In “A Perfect Day for Bananafish” we learn that Seymour had a nervous breakdown after his wartime experience, a prelude to his suicide. And then there’s “Sergeant X” in “For Esme With Love and Squalor,” seen suffering PTSD symptoms after fighting his way through the Hürtgen Forest.

Whatever it was Salinger found inside the swamis’ townhouse may have eased his suffering, but his late work, it seems to me, suffered from it all. His late work might well be regarded as a casualty of war, literary PTSD. Let me make this clear, I don’t blame the swamis—they may have saved him from Seymour’s fate. I blame whatever happened to this brave and gifted man on account of Hitler. I would, wouldn’t I—I wrote a book called Explaining Hitler. But I think one cannot begin to explain Salinger, solve the enigma of the Silent Years without reference to what happened to him in sacrificing himself to defeat Hitler.

The spiritual self-medication he chose to stay alive in the aftermath may have been just enough to save his sanity. But in the end it sentenced his fiction to a fate of being bogged down in a swamp of mysticism that spelled the death of the sophisticated literary voice he had developed. (Not that sophistication is the ultimate value——but neither is didactic Seymourism.)

I’m not always one to find the solution to literary enigmas in biography—my Shakespeare book did not concern itself with who the Dark Lady of the Sonnets was. But Salinger’s late fiction—from Franny and Zooey (actually from “Zooey”—I think the dividing line comes after the almost perfect “Franny”) to Seymour: An Introduction and the almost unbearable “Hapworth 6, 1924”—begs for some biographical explanation. For the way the beautiful lucidity of his early work disintegrates into a compulsively digressive stylistic dog’s breakfast. Yes, I know Janet Malcolm, whom I revere even when I disagree with her, called “Zooey” “a masterpiece” in an essay reprinted in her new collection (though she diplomatically refrains from much of an attempt to defend the later Seymour stories). But I would ask the reader to pick up Franny and Zooey—the two stories published together in book form—and tell me “Zooey” is a masterpiece.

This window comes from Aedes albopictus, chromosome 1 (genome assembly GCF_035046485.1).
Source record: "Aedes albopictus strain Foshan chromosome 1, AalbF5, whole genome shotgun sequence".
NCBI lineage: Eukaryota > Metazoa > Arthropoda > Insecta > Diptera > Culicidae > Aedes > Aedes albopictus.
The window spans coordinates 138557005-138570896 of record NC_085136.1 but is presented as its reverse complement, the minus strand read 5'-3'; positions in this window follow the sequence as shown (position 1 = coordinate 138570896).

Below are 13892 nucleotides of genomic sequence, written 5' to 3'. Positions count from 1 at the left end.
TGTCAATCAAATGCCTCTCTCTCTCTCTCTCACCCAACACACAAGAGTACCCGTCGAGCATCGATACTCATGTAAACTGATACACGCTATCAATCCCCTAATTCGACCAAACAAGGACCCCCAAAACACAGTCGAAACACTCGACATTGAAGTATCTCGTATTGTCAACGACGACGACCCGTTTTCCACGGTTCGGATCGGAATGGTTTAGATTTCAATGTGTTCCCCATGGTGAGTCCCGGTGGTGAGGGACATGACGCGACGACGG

It is tempting to avoid this judgment of the later fiction’s apparent earnestness by giving it an ironic reading, making it cumulatively an ironic account of the damage that Eastern mysticism wrought upon Salinger’s Upper West Side Glass family, with their misguided reverence for the insufferable mystical windbag, Seymour. This is where biographical inquiry has a delicate role to play. I was trained by the Yale English department to avoid “the intentional fallacy”—seeking to discern something about a work’s meaning by reference to the writer’s usually irretrievable intention for how it should be read. But there are exceptions. Hamlet is so difficult to parse in part because we cannot know for sure Shakespeare’s attitude toward the Catholic vision of Purgatory (whence came the Ghost) since belief in Purgatory was regarded as a heresy punishable by death in the Elizabethan secret police theocracy of Protestant England at the time. So the question of whether Shakespeare harbored secret Catholic sentiments, as some have recently argued, is not irrelevant.